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About the Arizona Fall League

Hall of Fame

The Arizona Fall League, regarded throughout professional baseball as the "graduate school" for the Major Leagues' top prospects, has had over 1,200 players who came through the league reach the Majors. In addition, 18 former Fall League managers/players have gone on to manage a Major League club. With such a high number of talented players and managers to choose from, the selection of the Hall of Fame inductees is difficult.

To qualify for consideration for this prestigious honor, a player must have achieved recognition at the Major League level as a Rookie of the Year, a league MVP, an All-Star or a Gold Glove or Silver Slugger Award winner. Players meeting these criteria are placed on the AFL Hall of Fame ballot for consideration by the AFL Selection Committee, comprised of baseball executives who have participated in the Fall League's growth over the past 14 years.

Here are the inductees of the AFL Hall of Fame, listed by year:

Nomar Garciaparra
The Boston Red Sox shortstop played for the Scottsdale Scorpions in 1994. He went on to win the American League Rookie of the Year Award in 1997, and won batting titles in 1999 and 2000.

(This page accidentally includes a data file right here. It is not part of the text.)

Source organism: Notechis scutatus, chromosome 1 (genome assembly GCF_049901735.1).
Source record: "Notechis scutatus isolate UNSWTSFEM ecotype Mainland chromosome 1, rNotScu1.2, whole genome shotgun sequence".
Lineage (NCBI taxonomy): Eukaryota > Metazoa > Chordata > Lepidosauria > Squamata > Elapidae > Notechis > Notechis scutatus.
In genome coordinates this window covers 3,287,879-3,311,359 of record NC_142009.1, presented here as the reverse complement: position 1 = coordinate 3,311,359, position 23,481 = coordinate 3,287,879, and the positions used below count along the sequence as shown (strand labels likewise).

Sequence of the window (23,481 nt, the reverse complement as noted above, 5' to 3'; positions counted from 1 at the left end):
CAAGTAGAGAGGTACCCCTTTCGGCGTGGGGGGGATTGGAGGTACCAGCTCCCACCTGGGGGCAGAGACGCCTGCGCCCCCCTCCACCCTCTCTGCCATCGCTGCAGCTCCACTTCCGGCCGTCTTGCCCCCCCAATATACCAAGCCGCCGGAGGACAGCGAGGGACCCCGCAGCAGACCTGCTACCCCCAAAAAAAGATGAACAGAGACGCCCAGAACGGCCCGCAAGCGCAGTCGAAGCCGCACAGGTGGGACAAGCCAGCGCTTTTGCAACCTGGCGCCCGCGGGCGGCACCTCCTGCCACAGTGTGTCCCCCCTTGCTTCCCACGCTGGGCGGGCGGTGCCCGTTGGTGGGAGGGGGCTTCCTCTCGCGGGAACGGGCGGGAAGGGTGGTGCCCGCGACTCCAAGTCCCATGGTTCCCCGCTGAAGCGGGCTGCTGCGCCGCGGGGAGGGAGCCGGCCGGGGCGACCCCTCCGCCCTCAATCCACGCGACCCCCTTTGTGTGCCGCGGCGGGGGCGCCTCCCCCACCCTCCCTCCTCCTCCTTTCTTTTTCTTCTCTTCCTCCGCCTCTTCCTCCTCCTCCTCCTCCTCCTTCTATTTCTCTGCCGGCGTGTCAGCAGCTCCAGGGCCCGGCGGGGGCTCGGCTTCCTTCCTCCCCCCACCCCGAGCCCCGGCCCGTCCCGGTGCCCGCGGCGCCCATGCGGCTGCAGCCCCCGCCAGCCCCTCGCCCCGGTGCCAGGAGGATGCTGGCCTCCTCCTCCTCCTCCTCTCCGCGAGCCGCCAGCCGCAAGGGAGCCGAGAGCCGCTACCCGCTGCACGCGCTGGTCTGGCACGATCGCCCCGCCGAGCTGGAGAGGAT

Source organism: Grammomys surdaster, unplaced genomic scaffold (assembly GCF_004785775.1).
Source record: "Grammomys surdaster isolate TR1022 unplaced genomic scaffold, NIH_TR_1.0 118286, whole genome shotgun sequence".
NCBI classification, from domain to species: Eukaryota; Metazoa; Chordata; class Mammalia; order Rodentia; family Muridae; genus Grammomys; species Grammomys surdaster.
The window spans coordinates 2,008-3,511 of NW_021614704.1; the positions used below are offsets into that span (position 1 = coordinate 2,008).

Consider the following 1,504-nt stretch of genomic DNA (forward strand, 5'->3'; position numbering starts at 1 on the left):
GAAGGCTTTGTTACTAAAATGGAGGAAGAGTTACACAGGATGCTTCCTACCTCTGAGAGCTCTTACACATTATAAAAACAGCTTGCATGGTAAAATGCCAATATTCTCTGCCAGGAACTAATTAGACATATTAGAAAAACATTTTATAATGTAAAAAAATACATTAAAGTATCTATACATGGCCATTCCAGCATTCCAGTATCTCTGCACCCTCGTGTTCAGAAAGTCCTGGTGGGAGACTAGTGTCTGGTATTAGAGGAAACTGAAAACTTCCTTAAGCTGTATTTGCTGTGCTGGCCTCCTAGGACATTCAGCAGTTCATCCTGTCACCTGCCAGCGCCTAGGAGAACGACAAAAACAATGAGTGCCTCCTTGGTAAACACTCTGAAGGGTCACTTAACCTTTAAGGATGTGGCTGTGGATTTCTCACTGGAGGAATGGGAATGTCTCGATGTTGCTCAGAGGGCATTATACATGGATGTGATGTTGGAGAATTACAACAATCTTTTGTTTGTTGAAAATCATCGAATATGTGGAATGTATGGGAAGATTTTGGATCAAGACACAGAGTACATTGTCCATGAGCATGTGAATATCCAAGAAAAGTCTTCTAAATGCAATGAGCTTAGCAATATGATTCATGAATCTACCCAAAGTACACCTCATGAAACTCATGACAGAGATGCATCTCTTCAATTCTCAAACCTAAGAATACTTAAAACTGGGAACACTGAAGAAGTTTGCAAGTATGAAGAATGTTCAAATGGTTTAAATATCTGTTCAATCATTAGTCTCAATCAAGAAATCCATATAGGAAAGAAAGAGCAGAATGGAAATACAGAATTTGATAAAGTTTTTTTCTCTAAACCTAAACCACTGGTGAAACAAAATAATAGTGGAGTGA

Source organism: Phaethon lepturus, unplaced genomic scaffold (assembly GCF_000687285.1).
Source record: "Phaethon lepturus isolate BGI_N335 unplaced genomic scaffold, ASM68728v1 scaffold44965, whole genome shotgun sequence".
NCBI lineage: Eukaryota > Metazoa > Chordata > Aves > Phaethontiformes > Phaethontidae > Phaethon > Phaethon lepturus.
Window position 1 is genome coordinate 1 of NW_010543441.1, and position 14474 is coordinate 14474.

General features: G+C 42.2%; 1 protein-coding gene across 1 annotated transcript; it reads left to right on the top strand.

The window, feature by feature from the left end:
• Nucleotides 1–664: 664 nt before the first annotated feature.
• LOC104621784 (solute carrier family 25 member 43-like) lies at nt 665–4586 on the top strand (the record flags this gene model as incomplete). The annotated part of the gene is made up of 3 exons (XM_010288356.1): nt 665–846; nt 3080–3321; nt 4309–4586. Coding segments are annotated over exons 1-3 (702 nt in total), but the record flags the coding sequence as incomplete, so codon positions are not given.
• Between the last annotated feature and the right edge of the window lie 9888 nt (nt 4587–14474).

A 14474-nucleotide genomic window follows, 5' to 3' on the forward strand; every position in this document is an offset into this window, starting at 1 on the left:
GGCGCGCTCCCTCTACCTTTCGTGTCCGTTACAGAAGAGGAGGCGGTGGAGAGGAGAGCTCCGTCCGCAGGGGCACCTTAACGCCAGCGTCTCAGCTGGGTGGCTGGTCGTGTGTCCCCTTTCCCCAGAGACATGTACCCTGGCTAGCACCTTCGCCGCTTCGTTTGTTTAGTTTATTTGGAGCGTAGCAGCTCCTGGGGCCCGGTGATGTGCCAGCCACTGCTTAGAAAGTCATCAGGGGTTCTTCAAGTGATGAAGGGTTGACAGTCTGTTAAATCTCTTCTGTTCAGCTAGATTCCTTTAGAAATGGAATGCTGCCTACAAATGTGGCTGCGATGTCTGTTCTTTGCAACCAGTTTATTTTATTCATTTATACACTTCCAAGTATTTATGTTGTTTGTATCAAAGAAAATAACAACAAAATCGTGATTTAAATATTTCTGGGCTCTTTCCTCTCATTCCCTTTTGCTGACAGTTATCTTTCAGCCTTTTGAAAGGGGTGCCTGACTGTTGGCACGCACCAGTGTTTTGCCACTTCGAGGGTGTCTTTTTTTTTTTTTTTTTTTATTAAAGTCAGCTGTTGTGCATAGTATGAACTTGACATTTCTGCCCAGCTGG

Derek Jeter
The Yankee shortstop and captain played in the 1994 AFL season for the Chandler Diamondbacks and won the AL Rookie of the Year Award in 1996. He won both the All-Star Game and World Series MVP Awards in 2000.
Mike Piazza
Piazza was a part of the first AFL class, in 1992, playing for the Sun City Solar Sox. He became the first of 10 AFL alumni to win Rookie of the Year honors, earning the NL award in 1993. The perennial All-Star won the Midsummer Classic's MVP Award in 1996.
Dusty Baker
The first manager enshrined in the AFL Hall of Fame, Baker got his managerial feet wet with the Scottsdale Scorpions in 1992. The following year he took the helm of the San Francisco Giants, the team he guided to the 2002 World Series before leaving to take over the Chicago Cubs.
Jason Giambi
Giambi played on the 1994 AFL champion Peoria Javelinas. He has gone on to win the AL MVP in 2000 with the Oakland A's and wsa just the ninth player in MLB history to increase his batting average in six or more consecutive seasons.
Jerry Manuel
Managing in 1994, Manuel led Maryvale to an Eastern Division crown. He served as Felipe Alou's third base coach from 1991-96, then was Jim Leyland's bench coach on the 1997 World Series-winning Florida Marlins. He took over as the Chicago White Sox' skipper in 1998.